Ten years later, Columbine still raises questions for students
Issue date: 5/8/09 Section: Ed-Op
Many of us look back on high school and are grateful that we got through it, survived and went on to college. However, Harris and Klebold couldn't survive and they couldn't see a bright future ahead of them. According to ABC news, Harris was a psychopath with "controlling, manipulative and sadistic" tendencies and Klebold was a manic-depressive loner, "full of suppressed emotional rage."
Together, this pair formed a plan actually hoping to kill 500 people, which failed when the bombs they constructed did not detonate. They were mislabeled as the "trench coat mafia" since they wore trench coats on the day of the school shooting. However, it was later confirmed that neither Harris or Klebold were influenced at all by the mafia, the trench coats were worn to simply conceal their weapons.
Brooks Brown, who was a friend of both Harris and Klebold, was essentially ostracized and shunned. Just like the other students of Columbine though, Brown was shocked and terrified and received absolutely no support. What the community failed to recognize though was just because Brown had spent time playing video games with Harris and Klebold, did not mean he helped plan a school shooting.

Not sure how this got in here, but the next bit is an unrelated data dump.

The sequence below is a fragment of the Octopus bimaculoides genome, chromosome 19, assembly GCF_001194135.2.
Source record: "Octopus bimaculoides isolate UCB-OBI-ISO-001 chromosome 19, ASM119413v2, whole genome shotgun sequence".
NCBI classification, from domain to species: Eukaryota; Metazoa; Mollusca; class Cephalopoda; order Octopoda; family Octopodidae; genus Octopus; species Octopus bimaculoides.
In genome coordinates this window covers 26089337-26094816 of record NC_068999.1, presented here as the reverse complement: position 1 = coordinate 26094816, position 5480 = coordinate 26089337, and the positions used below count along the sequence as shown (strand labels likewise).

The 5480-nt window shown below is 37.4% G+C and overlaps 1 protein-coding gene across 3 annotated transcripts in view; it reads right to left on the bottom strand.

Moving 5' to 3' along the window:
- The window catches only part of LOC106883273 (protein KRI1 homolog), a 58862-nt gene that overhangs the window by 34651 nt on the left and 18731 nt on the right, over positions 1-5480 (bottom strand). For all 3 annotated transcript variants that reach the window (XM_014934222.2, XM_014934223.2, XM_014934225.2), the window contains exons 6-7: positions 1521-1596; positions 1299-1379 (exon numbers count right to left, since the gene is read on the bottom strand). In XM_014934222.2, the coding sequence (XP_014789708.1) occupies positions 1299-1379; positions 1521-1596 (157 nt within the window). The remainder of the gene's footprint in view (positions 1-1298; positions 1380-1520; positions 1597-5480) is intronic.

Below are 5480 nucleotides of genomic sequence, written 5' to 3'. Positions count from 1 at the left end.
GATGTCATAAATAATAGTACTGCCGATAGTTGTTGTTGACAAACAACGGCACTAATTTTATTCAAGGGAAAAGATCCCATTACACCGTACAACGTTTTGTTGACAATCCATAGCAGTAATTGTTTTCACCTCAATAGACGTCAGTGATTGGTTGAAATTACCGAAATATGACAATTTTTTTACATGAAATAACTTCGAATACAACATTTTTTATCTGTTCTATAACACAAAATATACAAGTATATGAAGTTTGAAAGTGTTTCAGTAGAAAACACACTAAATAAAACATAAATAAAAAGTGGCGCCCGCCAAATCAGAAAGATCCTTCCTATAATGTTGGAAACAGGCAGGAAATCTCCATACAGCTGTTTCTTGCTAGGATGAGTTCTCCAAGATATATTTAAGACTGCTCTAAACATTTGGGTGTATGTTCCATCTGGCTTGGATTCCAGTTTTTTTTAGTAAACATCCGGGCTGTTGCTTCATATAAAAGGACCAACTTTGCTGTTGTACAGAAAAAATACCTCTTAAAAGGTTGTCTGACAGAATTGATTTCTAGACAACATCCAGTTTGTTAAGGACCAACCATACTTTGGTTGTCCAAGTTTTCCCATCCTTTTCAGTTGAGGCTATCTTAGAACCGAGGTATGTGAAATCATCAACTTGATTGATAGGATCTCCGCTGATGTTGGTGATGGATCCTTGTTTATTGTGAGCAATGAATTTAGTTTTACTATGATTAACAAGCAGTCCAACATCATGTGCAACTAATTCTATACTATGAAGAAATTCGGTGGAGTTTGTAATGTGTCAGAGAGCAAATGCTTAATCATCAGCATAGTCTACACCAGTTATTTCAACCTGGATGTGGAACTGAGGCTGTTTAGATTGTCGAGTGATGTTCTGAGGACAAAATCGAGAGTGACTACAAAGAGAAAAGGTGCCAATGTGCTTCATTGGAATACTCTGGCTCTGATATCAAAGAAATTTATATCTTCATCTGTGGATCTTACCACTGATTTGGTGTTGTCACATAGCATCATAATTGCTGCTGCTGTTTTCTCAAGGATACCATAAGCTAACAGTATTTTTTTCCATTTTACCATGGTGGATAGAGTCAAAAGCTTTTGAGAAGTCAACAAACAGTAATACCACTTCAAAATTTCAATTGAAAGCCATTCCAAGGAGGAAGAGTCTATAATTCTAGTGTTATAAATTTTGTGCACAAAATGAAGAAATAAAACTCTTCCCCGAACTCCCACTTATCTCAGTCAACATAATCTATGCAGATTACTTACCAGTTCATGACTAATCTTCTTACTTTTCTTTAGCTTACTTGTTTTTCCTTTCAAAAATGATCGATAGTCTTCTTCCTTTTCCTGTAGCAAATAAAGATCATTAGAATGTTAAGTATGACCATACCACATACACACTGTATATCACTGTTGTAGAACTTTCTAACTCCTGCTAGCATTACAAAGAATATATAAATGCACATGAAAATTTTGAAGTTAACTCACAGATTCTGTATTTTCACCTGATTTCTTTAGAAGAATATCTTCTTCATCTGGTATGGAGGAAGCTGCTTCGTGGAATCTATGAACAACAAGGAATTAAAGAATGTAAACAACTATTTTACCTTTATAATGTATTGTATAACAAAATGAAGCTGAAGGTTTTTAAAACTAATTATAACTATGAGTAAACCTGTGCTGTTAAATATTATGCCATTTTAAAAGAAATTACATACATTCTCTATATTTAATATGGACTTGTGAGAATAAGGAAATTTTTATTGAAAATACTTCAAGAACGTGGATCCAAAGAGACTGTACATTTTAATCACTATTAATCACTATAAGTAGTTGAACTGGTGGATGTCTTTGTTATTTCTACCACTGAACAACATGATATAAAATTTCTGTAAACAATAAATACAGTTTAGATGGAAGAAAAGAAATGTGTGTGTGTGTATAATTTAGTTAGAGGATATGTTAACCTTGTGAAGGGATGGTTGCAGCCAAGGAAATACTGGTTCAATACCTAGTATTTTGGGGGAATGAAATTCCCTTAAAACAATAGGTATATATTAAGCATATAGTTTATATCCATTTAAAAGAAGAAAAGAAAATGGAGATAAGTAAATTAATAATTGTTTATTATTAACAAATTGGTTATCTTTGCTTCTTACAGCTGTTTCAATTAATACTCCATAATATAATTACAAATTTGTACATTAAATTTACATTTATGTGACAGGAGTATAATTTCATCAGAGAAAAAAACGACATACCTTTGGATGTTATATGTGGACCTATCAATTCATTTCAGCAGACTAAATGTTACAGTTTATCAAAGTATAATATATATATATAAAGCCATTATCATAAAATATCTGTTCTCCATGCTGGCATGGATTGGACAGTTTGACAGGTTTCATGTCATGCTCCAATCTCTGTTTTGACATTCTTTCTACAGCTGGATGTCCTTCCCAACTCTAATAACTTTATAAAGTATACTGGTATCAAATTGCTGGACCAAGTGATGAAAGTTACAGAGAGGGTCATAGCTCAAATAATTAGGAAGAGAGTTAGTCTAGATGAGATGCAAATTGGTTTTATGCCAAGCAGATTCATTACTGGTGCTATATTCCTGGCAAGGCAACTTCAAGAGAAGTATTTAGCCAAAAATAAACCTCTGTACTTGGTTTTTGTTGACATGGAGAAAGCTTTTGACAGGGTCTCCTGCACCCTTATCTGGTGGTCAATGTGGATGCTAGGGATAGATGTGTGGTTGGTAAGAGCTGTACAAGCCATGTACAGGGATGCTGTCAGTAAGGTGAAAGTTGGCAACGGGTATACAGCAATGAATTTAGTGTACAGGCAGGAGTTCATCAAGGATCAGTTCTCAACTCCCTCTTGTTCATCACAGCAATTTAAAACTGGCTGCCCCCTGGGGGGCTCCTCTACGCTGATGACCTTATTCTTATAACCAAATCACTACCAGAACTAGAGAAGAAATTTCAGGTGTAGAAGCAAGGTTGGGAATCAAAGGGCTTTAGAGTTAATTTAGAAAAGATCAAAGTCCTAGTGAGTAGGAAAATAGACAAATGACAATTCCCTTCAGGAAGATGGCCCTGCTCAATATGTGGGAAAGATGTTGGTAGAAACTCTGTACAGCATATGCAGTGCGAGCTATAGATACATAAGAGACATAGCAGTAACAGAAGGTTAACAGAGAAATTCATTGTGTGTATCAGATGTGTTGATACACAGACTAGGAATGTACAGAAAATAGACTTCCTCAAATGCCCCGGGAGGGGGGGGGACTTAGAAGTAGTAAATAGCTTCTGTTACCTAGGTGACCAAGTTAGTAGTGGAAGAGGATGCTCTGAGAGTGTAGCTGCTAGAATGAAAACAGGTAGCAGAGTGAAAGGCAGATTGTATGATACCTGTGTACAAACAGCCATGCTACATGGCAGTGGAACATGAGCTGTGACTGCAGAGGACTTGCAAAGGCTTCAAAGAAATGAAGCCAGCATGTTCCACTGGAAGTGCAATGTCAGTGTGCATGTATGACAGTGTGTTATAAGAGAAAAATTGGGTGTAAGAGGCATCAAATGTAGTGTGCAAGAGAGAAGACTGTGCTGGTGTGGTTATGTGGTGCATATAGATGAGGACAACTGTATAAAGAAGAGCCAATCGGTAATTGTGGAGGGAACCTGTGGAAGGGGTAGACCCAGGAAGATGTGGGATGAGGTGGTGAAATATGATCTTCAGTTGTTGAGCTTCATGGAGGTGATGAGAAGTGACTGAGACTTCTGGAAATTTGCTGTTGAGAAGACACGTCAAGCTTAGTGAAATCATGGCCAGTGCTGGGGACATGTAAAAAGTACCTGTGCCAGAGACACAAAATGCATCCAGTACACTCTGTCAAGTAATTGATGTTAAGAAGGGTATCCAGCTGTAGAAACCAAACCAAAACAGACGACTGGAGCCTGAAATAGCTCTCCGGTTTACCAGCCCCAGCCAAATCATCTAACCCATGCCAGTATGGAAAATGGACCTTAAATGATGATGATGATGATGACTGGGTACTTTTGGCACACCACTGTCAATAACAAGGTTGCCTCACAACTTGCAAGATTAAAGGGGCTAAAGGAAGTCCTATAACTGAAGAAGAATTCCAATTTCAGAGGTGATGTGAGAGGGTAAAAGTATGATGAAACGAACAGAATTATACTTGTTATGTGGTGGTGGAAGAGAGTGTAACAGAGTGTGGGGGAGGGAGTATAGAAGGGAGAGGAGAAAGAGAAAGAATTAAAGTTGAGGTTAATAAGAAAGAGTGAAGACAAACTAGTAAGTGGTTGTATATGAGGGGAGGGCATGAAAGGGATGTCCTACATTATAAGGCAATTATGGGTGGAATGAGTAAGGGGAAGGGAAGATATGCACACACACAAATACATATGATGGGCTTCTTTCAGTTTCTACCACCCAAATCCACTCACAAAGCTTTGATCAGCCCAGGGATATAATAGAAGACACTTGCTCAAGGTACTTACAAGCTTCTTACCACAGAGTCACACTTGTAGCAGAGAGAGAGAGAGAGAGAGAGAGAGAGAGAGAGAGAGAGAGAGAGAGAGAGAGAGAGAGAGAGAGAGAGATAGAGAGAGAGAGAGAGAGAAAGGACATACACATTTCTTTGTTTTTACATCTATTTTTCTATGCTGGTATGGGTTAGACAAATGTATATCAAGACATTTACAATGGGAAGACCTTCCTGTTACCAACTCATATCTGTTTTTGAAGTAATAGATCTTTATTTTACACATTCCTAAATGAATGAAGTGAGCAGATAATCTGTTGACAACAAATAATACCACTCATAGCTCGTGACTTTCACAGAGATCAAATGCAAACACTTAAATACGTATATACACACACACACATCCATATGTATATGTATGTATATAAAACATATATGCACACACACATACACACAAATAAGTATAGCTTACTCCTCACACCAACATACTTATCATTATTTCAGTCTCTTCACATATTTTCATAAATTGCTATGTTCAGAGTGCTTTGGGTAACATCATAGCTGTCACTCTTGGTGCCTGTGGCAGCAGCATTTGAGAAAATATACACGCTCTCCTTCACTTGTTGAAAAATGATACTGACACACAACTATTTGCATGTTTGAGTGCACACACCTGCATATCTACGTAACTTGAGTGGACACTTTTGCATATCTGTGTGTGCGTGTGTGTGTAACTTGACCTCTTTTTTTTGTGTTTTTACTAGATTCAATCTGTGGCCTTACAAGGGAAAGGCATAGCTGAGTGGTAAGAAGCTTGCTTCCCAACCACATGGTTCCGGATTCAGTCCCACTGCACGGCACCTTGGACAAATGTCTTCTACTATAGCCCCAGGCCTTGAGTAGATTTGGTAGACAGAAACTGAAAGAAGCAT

I think the most unfortunate thing about the Columbine school shooting was the inability of a nation to provide effective measures in the aftermath. The attempts to decrease violence in schools, address the problem of bullying and help troubled teens did not prove effective. According to ABC, in the decade following Columbine, there have been over 80 school shootings in the United States. Sure, the metal detectors and security cameras are necessary, but what needs the most attention and focus is the student body.
In high school, it is easy for a teen to feel lost and invisible. Clearly this is true because until Harris and Klebold shot and killed 13 classmates and then themselves, no one really seemed to pay them any attention. And the fact that those two boys, who were so severely troubled with issues that could have been resolved or at least combated were ignored, is the most troubling thing of all. In high school there seems to be only a select few who get to shine, like the football team's quarterback or the head cheerleader. Everyone else just has a tendency to blend into the sea of people they walk the halls with.